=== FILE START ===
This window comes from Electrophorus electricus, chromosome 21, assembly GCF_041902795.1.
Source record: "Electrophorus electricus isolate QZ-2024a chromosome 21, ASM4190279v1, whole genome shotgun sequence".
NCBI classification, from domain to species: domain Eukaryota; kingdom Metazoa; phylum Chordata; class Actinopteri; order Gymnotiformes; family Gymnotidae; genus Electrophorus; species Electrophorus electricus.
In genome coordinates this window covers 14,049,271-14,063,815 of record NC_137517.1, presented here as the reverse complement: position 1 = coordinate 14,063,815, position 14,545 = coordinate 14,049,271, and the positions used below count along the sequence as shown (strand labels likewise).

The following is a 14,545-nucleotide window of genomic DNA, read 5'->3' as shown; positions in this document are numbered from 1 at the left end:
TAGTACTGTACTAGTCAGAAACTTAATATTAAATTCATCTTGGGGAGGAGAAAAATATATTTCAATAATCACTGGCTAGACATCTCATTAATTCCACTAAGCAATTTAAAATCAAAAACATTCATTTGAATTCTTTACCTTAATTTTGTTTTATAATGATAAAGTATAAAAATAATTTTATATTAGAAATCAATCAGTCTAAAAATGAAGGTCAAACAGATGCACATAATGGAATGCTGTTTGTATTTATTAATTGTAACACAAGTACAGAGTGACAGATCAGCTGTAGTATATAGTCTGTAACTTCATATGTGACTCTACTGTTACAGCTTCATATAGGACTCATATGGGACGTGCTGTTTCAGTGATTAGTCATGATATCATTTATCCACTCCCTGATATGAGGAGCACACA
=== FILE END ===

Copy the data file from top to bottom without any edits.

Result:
This window comes from Electrophorus electricus, chromosome 21, assembly GCF_041902795.1.
Source record: "Electrophorus electricus isolate QZ-2024a chromosome 21, ASM4190279v1, whole genome shotgun sequence".
NCBI classification, from domain to species: domain Eukaryota; kingdom Metazoa; phylum Chordata; class Actinopteri; order Gymnotiformes; family Gymnotidae; genus Electrophorus; species Electrophorus electricus.
In genome coordinates this window covers 14,049,271-14,063,815 of record NC_137517.1, presented here as the reverse complement: position 1 = coordinate 14,063,815, position 14,545 = coordinate 14,049,271, and the positions used below count along the sequence as shown (strand labels likewise).

The following is a 14,545-nucleotide window of genomic DNA, read 5'->3' as shown; positions in this document are numbered from 1 at the left end:
TAGTACTGTACTAGTCAGAAACTTAATATTAAATTCATCTTGGGGAGGAGAAAAATATATTTCAATAATCACTGGCTAGACATCTCATTAATTCCACTAAGCAATTTAAAATCAAAAACATTCATTTGAATTCTTTACCTTAATTTTGTTTTATAATGATAAAGTATAAAAATAATTTTATATTAGAAATCAATCAGTCTAAAAATGAAGGTCAAACAGATGCACATAATGGAATGCTGTTTGTATTTATTAATTGTAACACAAGTACAGAGTGACAGATCAGCTGTAGTATATAGTCTGTAACTTCATATGTGACTCTACTGTTACAGCTTCATATAGGACTCATATGGGACGTGCTGTTTCAGTGATTAGTCATGATATCATTTATCCACTCCCTGATATGAGGAGCACACA